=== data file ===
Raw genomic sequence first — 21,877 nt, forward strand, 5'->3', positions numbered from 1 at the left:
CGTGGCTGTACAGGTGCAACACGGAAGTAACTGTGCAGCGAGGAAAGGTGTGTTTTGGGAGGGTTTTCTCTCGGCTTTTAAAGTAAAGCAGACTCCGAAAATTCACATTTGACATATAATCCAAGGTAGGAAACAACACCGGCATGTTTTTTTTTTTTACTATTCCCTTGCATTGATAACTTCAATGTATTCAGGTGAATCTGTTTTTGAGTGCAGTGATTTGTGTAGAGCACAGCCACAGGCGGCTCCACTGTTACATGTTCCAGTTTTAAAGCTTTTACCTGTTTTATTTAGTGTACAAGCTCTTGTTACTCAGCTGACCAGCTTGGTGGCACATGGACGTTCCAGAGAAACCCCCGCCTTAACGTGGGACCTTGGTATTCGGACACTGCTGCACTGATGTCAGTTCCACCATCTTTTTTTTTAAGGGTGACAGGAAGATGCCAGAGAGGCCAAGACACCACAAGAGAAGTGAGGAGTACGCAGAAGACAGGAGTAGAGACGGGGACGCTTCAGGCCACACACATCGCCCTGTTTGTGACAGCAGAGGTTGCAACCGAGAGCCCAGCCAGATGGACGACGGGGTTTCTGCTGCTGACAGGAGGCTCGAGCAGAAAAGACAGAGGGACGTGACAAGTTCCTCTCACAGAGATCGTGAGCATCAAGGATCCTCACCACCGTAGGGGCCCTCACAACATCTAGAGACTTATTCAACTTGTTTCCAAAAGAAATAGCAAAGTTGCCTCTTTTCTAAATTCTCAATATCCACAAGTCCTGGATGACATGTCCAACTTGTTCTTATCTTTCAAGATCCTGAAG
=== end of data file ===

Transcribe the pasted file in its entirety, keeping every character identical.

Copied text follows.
Raw genomic sequence first — 21,877 nt, forward strand, 5'->3', positions numbered from 1 at the left:
CGTGGCTGTACAGGTGCAACACGGAAGTAACTGTGCAGCGAGGAAAGGTGTGTTTTGGGAGGGTTTTCTCTCGGCTTTTAAAGTAAAGCAGACTCCGAAAATTCACATTTGACATATAATCCAAGGTAGGAAACAACACCGGCATGTTTTTTTTTTTTACTATTCCCTTGCATTGATAACTTCAATGTATTCAGGTGAATCTGTTTTTGAGTGCAGTGATTTGTGTAGAGCACAGCCACAGGCGGCTCCACTGTTACATGTTCCAGTTTTAAAGCTTTTACCTGTTTTATTTAGTGTACAAGCTCTTGTTACTCAGCTGACCAGCTTGGTGGCACATGGACGTTCCAGAGAAACCCCCGCCTTAACGTGGGACCTTGGTATTCGGACACTGCTGCACTGATGTCAGTTCCACCATCTTTTTTTTTAAGGGTGACAGGAAGATGCCAGAGAGGCCAAGACACCACAAGAGAAGTGAGGAGTACGCAGAAGACAGGAGTAGAGACGGGGACGCTTCAGGCCACACACATCGCCCTGTTTGTGACAGCAGAGGTTGCAACCGAGAGCCCAGCCAGATGGACGACGGGGTTTCTGCTGCTGACAGGAGGCTCGAGCAGAAAAGACAGAGGGACGTGACAAGTTCCTCTCACAGAGATCGTGAGCATCAAGGATCCTCACCACCGTAGGGGCCCTCACAACATCTAGAGACTTATTCAACTTGTTTCCAAAAGAAATAGCAAAGTTGCCTCTTTTCTAAATTCTCAATATCCACAAGTCCTGGATGACATGTCCAACTTGTTCTTATCTTTCAAGATCCTGAAG